Oral communication encompasses all spoken language. Examples include not only platform speeches and presentations but also effective dialogue within small groups and the creation of effectively recorded presentations, ranging from mock NPR shows to PowerPoint voiceovers.
Much like oral communication, visuals are broadly conceived, including videos, still images, and all other extra-linguistic visual communication. While tasks such as poster design are clearly visual, other examples of information design include formatting written papers, crafting PowerPoint presentations, and designing websites.
Electronic communication is virtually always multimodal. While most Georgia Tech undergraduates are digital natives accustomed to text messaging and software interfaces, instructors can help them recognize both the implicit and explicit rhetorical aspects of these tools. Georgia Tech provides certain electronic tools that Brittain Fellows might find helpful. For example, T-Square provides a common space for turning in assignments, furthering class discussion, and sharing resources. In the past, Brittain Fellows have also made successful use of discussion lists, wikis, and blogs.
The importance of nonverbal elements—for example, hand gestures, posture, body language, inflection, vocal pacing, eye contact, and proxemics—is often overlooked by traditional English and communication courses. Instructors should make students aware that both their bodies and their voices are communicating in face-to-face-and distance situations, including presentations, peer review sessions, teleconferences, videos, and group meetings.
Sometimes called “First-Year Composition,” English 1101 and English 1102 introduce students to the principles and practices of communication they need in their academic and professional lives. Though many schools’ programs address rhetoric in some form, our approaches to rhetoric and multimodality set us apart: students in English 1101 and 1102 learn to construct rigorous arguments both about and through WOVEN modes and media.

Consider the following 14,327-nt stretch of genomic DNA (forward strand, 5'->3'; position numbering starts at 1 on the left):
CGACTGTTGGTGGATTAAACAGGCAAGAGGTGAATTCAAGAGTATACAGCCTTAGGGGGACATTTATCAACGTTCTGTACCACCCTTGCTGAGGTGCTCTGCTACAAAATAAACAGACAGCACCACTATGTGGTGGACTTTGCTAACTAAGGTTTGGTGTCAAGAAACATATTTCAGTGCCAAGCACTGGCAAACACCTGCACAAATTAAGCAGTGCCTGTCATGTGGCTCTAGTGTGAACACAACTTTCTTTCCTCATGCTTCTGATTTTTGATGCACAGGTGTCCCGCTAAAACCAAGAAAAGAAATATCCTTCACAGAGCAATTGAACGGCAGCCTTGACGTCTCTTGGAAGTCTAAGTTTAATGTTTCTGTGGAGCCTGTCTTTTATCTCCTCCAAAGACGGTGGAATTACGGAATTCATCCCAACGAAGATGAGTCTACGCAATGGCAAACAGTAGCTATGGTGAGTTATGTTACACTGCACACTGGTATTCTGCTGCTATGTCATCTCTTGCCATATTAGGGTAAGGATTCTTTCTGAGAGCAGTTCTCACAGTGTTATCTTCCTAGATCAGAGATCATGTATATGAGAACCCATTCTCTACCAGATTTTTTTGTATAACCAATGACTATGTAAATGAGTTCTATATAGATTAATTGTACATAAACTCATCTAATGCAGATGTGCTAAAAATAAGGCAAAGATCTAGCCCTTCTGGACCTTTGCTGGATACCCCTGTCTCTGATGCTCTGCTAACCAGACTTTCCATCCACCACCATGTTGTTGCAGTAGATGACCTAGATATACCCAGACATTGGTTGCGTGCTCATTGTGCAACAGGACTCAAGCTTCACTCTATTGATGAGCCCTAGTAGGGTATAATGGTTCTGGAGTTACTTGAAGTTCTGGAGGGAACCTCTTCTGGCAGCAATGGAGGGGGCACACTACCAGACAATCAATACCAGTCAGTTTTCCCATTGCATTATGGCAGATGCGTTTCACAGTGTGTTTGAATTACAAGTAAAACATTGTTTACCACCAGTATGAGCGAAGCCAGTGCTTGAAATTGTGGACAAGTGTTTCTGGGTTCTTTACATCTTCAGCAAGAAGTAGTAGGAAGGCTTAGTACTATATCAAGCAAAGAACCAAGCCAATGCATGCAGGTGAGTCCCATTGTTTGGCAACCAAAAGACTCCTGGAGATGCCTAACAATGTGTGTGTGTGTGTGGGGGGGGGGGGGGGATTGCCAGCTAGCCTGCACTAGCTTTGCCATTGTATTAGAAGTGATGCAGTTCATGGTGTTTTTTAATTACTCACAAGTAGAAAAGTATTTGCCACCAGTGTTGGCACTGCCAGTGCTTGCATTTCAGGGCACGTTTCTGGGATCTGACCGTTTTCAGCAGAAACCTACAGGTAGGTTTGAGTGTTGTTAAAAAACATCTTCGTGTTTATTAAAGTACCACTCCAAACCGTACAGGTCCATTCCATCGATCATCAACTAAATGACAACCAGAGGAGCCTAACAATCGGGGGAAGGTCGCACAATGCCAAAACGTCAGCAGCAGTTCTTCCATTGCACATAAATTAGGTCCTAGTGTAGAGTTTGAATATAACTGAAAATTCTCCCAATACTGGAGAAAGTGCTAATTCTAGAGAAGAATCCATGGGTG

The caliber of our students also sets us apart. Georgia Tech has high admission standards, which means that almost all students who end up in our introductory courses often (but not always) already know the “basics” about composition and rhetoric. Like all the other schools in the University System of Georgia, Georgia Tech must meet certain standards for English 1101 and English 1102 established by the Board of Regents. Our courses meet those standards, but we also set higher standards to ensure that our students are prepared for their very competitive futures in academe and beyond.
For English 1101 and English 1102, individual instructors determine their own pedagogical approaches as well as the majority of the content. Some common elements—including a common textbook and clearly articulated outcomes—help to establish the consistency and identity of our Writing and Communication Program.
Some Brittain Fellows are hired specifically to teach technical communication courses (LMC 3403, LMC 3432, LMC 3431), but all Brittain Fellows are welcome to join the fall Tech Comm Seminar and perhaps teach tech comm in their second or third year. The Tech Comm Seminar is required for all tech comm faculty their first year of teaching tech comm.
As part of its mission to foster communication across the curriculum and in the disciplines, our Writing and Communication Program offers special sections of its core courses. Special sections address the same objectives and outcomes as other sections but tailor themes and assignments to the concerns, controversies, and conventions of a specific discipline.